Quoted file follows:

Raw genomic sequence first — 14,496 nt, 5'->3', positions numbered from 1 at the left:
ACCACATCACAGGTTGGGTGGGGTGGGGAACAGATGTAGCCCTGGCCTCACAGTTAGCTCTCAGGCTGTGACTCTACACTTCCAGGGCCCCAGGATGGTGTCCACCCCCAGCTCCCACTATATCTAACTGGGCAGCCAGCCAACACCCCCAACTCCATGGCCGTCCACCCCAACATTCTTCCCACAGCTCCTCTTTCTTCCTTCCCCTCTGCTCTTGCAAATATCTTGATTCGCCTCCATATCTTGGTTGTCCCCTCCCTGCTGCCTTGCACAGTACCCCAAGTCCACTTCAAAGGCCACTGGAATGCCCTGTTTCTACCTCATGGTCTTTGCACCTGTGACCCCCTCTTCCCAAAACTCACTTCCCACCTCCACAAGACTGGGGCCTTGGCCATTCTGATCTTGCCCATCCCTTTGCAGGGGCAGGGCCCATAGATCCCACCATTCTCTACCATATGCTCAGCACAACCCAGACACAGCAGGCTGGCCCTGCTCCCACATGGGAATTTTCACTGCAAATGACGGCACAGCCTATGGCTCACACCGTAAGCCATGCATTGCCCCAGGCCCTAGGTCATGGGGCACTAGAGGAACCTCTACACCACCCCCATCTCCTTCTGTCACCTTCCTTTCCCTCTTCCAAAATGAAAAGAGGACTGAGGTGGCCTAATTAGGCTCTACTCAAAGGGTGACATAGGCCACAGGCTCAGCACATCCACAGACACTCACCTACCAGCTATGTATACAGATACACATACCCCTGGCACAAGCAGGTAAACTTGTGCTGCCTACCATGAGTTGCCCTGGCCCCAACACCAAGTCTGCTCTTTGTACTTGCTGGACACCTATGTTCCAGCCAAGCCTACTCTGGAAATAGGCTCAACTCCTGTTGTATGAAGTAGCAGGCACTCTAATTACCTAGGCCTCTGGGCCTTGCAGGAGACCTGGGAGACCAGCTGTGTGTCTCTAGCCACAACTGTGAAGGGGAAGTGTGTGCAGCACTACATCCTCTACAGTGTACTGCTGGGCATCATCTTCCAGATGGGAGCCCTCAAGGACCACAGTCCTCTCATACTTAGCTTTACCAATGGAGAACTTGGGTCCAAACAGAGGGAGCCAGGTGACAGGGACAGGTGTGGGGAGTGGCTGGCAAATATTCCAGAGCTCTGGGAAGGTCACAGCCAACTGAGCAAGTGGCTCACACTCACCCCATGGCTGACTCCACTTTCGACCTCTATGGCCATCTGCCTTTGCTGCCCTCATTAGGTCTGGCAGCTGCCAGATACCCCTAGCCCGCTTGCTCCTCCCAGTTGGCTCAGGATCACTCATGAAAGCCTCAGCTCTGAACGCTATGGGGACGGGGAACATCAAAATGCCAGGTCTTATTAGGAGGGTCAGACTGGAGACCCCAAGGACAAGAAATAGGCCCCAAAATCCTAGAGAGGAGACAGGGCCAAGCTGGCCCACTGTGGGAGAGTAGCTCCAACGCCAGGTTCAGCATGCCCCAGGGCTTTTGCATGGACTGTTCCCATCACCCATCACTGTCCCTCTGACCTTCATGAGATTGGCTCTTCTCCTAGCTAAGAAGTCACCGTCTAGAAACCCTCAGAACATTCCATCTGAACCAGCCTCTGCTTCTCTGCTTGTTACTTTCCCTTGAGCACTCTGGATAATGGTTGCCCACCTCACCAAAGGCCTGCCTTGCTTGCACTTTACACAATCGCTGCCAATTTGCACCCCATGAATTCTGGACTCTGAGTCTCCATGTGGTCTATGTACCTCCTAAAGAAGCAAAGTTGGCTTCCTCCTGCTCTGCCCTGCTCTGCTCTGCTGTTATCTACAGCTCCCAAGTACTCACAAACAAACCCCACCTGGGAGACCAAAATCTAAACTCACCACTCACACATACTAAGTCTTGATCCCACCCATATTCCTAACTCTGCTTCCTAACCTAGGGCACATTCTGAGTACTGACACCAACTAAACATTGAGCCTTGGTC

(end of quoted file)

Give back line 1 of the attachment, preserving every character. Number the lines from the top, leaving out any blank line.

Raw genomic sequence first — 14,496 nt, 5'->3', positions numbered from 1 at the left: